The thesis which is explored in this work of history is that communitarian anarchists of the nineteenth century developed and articulated a distinct tradition of economic thought. Further, that tradition of thought has been neglected or ignored in histories of economic thought for over a century. Communitarian anarchism is understood to be a generic form of socialism which denies the need for a state or any other authority over the individual from above, and which requires absolute belief that the individual cannot exist outside a community of others. The period of this study begins with the first major writing of the French communitarian anarchist, Pierre-Joseph Proudhon, in 1840 and ends with the temporary burial of anarchist theorising as the First World War exploded in Europe in 1914. The historical actors who have been selected and whose work has been explored are Pierre-Joseph Proudhon (1809-1865), Alexander Herzen (1812-1870), Mikhail Bakunin (1814-1876), Elisée Reclus (1830-1905), Peter Kropotkin (1842-1921), Jean Grave (1845-1939), and Leo Tolstoy (1828-1910). The basis of these selections was their individual contributions to the development and articulation of communitarian anarchist economic thought as well as their influences outside their own countries.
As the existence of a state is typically perceived to be an inevitable and necessary characteristic of human society, and as the history of 'economic thought' is primarily viewed through the lens of the neoclassical paradigm of economic theory, it was the first task of this thesis to open up these perceptions of the state and the economy to admit the possibility of considering communitarian anarchist economic ideas as 'economic thought'. The historical actors then appear in successive chapters, some of them paired within one chapter where contextually relevant, and personal and intellectual connections between them are identified where there is historical evidence of such connections. As distinct ethics underpinned the ideas of all communitarian anarchists with respect to a future society, it has been necessary to identify this ethical foundation for each historical actor in this study. Relevant biographical and social and political context has also been included in discussion of the ideas of each of them in order to ensure that this history of economic ideas is contextually grounded. This study does not attempt to plot a genealogy of their ideas and it does not engage with the politics of transformation of society excepting only in occasional areas where political ideas inform or are impossible to disassociate from economic ideas. A similarly restrictive caveat was applied to communitarian anarchists' critiques of other traditions of economic thought of the period, as well as to critiques of communitarian anarchist ideas by others. It is not a broad history of communitarian anarchism. A sharp focus on positive economic ideas has been sustained throughout this study.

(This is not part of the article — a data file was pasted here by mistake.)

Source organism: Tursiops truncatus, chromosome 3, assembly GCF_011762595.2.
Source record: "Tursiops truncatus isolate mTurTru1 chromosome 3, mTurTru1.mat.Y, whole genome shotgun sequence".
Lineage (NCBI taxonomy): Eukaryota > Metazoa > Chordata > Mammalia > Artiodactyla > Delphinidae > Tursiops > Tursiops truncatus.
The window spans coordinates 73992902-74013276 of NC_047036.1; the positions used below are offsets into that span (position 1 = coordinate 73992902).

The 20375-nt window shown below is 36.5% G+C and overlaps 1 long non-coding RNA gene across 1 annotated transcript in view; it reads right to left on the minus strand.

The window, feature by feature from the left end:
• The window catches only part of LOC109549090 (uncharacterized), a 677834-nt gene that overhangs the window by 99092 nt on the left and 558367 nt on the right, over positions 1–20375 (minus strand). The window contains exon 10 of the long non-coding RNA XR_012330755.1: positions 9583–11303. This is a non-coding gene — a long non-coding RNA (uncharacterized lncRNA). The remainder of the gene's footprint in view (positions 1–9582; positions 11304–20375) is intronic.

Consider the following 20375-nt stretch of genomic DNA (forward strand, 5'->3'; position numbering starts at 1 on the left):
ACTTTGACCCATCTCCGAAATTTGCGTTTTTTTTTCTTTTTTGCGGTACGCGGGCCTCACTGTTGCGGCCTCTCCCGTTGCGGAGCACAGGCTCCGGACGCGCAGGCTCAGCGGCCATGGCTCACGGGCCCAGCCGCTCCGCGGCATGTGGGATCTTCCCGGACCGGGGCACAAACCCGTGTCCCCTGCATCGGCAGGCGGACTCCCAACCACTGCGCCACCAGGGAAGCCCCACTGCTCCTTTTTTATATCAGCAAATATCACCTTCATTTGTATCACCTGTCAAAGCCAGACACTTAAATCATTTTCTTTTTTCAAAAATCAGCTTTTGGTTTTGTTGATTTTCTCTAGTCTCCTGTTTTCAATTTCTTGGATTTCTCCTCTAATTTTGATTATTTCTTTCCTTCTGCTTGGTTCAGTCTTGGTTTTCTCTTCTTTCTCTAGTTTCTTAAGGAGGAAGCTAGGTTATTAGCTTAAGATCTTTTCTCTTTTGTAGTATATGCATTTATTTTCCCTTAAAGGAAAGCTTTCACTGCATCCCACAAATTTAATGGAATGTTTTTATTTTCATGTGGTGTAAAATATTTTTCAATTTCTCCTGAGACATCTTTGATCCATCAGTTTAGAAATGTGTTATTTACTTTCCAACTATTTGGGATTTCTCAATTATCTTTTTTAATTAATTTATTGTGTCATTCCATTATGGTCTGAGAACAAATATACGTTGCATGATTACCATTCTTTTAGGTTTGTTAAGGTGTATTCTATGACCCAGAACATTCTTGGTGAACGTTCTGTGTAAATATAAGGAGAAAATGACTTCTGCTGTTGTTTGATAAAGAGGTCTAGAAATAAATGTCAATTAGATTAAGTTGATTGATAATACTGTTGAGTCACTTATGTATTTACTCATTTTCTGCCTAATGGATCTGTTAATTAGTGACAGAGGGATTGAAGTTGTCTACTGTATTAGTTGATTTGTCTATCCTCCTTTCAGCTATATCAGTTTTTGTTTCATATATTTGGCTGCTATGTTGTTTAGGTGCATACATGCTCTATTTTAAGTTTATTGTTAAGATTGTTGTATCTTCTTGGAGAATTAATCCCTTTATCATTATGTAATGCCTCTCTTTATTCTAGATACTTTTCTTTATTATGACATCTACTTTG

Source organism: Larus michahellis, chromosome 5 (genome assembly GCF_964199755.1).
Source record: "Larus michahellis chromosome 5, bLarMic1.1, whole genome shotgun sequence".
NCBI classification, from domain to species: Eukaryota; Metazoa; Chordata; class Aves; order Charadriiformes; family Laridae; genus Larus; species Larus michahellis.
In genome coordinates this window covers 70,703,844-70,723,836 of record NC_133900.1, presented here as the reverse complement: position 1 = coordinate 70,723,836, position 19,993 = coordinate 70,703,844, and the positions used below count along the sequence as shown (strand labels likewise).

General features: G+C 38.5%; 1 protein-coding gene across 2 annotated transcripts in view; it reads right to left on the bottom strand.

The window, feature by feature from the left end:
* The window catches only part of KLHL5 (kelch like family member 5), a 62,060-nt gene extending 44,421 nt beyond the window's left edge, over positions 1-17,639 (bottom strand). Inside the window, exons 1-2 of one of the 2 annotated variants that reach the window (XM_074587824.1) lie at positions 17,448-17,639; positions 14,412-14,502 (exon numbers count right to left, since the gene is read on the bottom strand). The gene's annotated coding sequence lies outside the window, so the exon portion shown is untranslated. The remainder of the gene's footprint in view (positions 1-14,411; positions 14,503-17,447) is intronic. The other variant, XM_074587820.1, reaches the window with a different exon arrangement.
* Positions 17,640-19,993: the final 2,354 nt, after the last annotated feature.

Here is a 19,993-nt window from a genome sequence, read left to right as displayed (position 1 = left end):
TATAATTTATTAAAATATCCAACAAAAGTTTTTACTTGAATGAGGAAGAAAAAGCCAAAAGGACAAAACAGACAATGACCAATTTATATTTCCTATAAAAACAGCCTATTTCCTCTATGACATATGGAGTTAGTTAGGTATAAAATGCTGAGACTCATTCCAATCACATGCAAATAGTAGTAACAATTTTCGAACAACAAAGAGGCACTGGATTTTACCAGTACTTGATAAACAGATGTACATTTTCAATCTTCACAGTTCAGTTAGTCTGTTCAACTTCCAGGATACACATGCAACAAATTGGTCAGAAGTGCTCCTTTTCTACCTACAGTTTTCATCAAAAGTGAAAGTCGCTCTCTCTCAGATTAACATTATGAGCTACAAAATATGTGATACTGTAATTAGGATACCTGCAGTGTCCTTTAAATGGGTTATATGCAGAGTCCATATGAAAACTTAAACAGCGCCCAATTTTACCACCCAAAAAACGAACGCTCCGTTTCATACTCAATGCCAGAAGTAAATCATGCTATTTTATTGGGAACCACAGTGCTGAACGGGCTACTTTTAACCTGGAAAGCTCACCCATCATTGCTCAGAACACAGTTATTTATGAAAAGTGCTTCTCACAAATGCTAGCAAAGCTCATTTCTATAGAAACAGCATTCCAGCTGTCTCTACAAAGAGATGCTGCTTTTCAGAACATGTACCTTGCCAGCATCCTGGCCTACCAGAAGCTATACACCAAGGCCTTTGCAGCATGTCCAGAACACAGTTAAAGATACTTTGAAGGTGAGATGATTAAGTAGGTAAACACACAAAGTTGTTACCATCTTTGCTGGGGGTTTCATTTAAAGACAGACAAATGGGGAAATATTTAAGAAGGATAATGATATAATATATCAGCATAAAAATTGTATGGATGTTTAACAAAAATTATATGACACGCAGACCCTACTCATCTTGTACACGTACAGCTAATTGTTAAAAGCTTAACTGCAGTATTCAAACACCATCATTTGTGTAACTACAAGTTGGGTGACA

It is eventually clear that the economic thought of the communitarian anarchists of the nineteenth century comprised a web of ideas, interwoven through personal and intellectual connections. That web of ideas can be readily seen as constituting a distinct tradition of economic thought which has its own integrity and which is internally consistent. Further, the tradition of communitarian anarchist economic thought did not end in 1914. It has lived on throughout the twentieth century and manifests itself today especially in the ideas of many 'deep' ecologists. It also has relevance in providing a fresh perception of the fragmentation evident in many societies today, especially where there is a substantial 'informal economy'. Communitarian anarchist economic thought is a living tradition.